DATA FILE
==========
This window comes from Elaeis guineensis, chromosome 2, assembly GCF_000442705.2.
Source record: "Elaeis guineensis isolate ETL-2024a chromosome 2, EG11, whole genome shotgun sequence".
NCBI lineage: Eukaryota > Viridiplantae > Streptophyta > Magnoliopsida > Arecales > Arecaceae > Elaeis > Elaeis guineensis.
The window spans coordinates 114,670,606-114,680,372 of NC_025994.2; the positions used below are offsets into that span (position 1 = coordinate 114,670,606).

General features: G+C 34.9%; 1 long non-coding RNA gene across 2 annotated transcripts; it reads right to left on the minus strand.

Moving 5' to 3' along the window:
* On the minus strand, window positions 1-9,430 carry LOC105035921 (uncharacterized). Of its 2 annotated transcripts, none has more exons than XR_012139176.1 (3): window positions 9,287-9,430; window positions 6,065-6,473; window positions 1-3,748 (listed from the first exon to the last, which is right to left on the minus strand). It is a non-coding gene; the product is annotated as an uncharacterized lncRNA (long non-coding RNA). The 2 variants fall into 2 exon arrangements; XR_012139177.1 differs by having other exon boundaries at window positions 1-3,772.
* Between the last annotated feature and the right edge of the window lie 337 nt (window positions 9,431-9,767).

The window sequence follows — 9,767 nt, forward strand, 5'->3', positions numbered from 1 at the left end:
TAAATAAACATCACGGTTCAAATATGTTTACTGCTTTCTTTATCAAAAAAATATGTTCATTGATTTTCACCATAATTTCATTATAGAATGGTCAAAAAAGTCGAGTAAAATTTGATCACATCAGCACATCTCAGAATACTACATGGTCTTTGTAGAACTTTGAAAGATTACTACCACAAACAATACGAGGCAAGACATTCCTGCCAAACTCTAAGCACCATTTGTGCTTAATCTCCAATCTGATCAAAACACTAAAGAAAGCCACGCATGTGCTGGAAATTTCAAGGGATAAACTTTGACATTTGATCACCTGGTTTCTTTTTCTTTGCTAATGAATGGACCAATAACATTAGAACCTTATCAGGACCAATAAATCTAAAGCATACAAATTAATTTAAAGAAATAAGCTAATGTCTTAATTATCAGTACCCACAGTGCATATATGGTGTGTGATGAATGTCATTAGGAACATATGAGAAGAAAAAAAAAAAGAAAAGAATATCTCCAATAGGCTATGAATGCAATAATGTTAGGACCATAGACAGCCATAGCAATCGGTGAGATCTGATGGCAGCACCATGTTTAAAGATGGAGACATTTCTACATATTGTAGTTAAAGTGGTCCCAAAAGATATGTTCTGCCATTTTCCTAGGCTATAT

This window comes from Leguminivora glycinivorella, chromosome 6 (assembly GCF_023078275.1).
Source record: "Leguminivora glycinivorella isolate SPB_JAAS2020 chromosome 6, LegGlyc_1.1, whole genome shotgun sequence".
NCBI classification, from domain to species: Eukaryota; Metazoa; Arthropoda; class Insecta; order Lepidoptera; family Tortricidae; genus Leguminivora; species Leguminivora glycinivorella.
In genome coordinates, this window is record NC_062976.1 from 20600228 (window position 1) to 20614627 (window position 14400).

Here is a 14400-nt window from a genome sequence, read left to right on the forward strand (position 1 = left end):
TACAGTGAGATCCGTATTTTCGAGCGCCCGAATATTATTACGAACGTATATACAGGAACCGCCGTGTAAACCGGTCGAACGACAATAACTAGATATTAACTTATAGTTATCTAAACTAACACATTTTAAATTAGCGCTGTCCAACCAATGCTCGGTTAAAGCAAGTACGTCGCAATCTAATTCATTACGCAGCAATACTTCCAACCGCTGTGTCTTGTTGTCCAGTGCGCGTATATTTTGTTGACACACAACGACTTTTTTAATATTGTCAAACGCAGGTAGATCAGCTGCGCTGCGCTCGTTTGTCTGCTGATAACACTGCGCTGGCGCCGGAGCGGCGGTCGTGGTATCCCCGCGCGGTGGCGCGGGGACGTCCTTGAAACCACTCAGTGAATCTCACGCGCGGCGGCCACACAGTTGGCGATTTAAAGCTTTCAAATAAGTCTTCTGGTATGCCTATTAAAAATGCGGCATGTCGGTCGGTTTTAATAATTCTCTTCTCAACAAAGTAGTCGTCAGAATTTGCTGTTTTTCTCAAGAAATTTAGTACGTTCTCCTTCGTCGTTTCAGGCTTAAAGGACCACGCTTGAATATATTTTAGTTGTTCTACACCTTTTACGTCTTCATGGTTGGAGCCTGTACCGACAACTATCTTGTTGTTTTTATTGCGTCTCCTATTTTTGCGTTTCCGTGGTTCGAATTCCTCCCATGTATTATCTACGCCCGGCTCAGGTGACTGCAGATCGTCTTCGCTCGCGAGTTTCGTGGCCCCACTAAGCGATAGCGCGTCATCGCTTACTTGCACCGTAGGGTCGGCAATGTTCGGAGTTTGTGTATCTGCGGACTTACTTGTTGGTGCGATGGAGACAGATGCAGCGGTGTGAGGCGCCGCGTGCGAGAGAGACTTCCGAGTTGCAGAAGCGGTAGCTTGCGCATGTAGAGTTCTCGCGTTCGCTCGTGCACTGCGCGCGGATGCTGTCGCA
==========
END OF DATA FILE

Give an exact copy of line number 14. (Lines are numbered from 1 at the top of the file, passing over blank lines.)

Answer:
In genome coordinates, this window is record NC_062976.1 from 20600228 (window position 1) to 20614627 (window position 14400).